I had a chance to travel again this week. Again, I was impressed by the amazing folks we have working things at a tactical level... My team and I continue to try to push these lesson's learned into practical course corrections ... it is our duty to make an effort.
My return back to HQs was disrupted a bit due to a
suicide bombing near our front gate. Senseless things people do out here. The suicide bomber killed 6 afghan civilians to include several children. Very sad. All so they could make a headline that no one will remember in a week.
For church today we watched a broadcast put on by the Church's Military Relations Committee for service members in N Africa and the Middle East. It was recorded in June, but it was the first time I had seen it. It was very good. I was especially impressed with comments said that the duration of our mortal lives may be short or may be long, but that in the eternal scheme of things, that was really not very important. What is important is the character we developed during whatever time we are allotted. That is good counsel for all, but especially for military families.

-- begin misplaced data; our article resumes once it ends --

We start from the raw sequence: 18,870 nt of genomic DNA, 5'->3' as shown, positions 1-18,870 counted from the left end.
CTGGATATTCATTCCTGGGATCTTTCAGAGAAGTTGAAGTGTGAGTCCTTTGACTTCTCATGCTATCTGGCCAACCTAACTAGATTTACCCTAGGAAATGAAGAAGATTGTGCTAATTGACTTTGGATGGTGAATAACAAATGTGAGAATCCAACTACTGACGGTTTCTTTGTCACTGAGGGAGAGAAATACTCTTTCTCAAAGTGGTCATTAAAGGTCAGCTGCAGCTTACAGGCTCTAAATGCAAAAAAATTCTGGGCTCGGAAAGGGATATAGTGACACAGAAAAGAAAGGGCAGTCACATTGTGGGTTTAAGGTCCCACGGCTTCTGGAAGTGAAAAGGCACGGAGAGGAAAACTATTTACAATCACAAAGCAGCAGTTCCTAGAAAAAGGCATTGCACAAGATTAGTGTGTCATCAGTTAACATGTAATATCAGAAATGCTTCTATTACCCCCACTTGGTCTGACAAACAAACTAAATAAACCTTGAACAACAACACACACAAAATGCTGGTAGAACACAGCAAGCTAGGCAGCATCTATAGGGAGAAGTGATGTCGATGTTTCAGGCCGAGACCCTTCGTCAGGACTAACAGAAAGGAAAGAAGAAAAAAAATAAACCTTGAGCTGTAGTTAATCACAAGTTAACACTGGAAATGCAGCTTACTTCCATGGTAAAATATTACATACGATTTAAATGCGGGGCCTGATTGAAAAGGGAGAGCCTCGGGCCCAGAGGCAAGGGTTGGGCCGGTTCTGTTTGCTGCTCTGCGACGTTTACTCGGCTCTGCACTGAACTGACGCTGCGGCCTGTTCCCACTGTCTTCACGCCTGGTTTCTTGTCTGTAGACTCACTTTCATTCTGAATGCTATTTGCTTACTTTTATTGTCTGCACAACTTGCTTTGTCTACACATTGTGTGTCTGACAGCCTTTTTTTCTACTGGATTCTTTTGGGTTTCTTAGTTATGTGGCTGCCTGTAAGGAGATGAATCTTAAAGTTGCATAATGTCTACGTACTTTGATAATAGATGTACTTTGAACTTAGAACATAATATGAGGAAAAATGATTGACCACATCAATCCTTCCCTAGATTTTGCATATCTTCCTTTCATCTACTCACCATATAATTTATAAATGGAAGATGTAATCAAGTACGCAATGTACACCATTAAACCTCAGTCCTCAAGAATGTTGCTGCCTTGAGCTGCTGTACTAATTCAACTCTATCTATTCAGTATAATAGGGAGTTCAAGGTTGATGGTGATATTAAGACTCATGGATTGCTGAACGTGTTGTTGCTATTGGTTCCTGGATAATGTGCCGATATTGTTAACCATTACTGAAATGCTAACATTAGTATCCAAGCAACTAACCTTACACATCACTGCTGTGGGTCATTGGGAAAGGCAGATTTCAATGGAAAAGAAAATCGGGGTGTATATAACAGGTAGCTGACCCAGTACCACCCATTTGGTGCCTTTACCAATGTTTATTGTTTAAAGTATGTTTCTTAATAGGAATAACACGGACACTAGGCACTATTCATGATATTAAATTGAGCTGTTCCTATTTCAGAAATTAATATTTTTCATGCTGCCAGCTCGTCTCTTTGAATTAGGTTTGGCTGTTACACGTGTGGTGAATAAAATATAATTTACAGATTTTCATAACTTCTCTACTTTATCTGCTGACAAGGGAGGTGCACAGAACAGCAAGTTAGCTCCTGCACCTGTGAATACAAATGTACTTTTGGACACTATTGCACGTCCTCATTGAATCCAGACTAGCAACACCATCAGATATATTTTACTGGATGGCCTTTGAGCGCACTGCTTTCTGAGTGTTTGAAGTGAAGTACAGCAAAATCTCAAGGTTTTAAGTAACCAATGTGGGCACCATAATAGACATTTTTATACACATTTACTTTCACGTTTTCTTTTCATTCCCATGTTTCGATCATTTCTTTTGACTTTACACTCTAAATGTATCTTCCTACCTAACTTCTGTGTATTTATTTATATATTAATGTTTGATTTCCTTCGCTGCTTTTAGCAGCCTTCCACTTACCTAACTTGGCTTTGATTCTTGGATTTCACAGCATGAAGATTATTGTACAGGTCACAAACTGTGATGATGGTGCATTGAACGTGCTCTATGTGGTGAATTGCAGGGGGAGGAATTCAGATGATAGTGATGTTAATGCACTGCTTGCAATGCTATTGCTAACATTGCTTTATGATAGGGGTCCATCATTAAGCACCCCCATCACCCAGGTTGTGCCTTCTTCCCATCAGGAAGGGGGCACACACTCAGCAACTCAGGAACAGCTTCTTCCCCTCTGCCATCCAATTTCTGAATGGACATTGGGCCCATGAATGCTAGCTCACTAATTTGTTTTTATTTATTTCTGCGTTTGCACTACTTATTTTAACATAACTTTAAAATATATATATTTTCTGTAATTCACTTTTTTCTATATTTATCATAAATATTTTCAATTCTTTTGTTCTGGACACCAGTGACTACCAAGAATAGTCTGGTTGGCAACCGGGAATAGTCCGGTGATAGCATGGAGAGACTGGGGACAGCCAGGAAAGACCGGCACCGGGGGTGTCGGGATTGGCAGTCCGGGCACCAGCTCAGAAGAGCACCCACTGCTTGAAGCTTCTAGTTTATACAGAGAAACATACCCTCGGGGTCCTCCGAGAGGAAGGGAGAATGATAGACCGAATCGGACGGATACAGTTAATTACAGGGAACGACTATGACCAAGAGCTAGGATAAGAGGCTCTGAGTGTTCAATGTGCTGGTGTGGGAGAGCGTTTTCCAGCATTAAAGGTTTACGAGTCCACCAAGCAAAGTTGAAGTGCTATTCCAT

It is hard to make sense of the kinds of tragedy, poverty, illiteracy, ignorance, hate, greed etc associated with war; the Afghan children are beautiful, but quickly degenerate in a corrupt society. Without the light of the Gospel, men falter. Even without war, it is a sad thing to see the state of poverty here, while at the same time, people gather together in the coffee shops and hang out on the streets. There appears to be little incentive to take responsibility for their own lives and improve them. You almost wonder if this is the same race of men that carved the great cities and institutions of learning out of the wilderness of America; that would later settle and build up the desert wastes of the West to blossom as a rose.
In the meantime we do the best we can, whatever work we can do in our day, and pray for peace.